A couple of months ago I was delighted to sit down (albeit at our respective computers) and have an excellent discussion with Martin Palethorpe from Unbounded. Martin has spent the last five or six years focussing on working with people to teach them about the power and capabilities of their mind, enabling them to shift their mindset and be as effective as they can possibly be in their work and life.
I hope this discussion leads you to consider your own quality of mind, helps you to explore the potential reasons you might be struggling to put new concepts into practice and gives you some food for thought in relation to trust and connections with employees.
As an advisor to business leaders, I wanted to ask Martin about a real world scenario around flexible working that has cropped up a number of times in discussions with clients over the past few months:
“I know that my staff want to work more flexibly, and it feel like the right thing to do, but for some reason I’m dragging my feet.”
Allowing people to engage with work in a way that’s more suitable for them is something my clients are all saying they are onboard with – however a number seem to be struggling to create guidelines AND a clear plan or framework to allow for true flexible working. The question is, why?
During the discussion Martin and I touched on a number of key points including:
- The concept of ‘Quality of Mind
- The power of procrastination as a tool to reflect
- The Inference Ladder – how building stories about those around based on inferences is getting in the way of a great quality of mind and hindering the ability to make plans and decisions
- The impact of trust on quality of mind
- Why there is never a ‘perfect moment’
Quality of Mind – What is it?
Sometimes your mind is low quality, for example when you are judgemental, frustrated
worried, depressed or overwhelmed. At other times, your mind is working with staggering efficiency, often when you are self-expressed, calm, clear thinking or creative.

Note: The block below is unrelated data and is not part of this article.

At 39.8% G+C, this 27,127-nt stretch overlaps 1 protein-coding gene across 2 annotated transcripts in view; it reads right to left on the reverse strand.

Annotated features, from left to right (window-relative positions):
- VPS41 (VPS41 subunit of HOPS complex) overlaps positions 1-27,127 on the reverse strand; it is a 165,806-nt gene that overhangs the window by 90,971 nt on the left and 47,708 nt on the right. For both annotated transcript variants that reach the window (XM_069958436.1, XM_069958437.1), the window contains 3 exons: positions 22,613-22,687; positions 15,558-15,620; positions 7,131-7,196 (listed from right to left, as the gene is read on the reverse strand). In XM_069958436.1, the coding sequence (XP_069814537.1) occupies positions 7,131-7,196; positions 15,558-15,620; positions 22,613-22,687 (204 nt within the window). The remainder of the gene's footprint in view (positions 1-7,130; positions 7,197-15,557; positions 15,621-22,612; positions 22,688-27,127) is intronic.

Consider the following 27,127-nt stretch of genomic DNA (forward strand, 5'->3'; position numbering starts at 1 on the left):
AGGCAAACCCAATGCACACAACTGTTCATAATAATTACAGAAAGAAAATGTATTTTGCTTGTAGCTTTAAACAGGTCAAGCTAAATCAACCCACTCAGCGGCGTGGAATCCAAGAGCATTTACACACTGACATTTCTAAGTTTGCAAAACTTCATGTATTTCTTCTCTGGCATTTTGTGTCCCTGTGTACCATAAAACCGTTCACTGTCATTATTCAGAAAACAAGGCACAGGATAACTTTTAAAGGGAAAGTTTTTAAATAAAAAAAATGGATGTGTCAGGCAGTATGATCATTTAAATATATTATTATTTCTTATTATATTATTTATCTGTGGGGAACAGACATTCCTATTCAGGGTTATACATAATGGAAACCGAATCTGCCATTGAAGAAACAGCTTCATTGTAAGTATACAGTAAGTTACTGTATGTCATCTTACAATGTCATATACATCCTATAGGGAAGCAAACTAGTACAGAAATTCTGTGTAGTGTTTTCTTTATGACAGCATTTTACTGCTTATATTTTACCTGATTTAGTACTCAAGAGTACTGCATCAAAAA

To work towards a greater quality of mind, people should use their feelings as a measure of the quality of their thinking. Feelings are often betraying the quality of mind. If you are feeling anxious, cross or irritated – quality of mind isn’t as high as it could be.
Due to the invisible nature of Quality of Mind, often it is seen as ‘that’s just how things are’ and so there is a general apathy and acceptance to people’s low Quality of Mind getting in the way of personal and organisational performance. It is seen as one of the givens of being in business – but it doesn’t need to be like that.
The Power of Procrastination
Numerous cognitive neuroscientists have conducted studies that have revealed that only around 5% of our cognitive activities (decisions, emotions, actions, behaviour) is conscious whereas the remaining 95% is generated in a non-conscious manner.
We discuss the idea that procrastination gives leaders time to explore what is going on and lets their subconscious do the heavy lifting. Procrastination around new scenarios such as flexible working may well allow leaders to dwell and understand their reticence to getting started, forcing them to consider: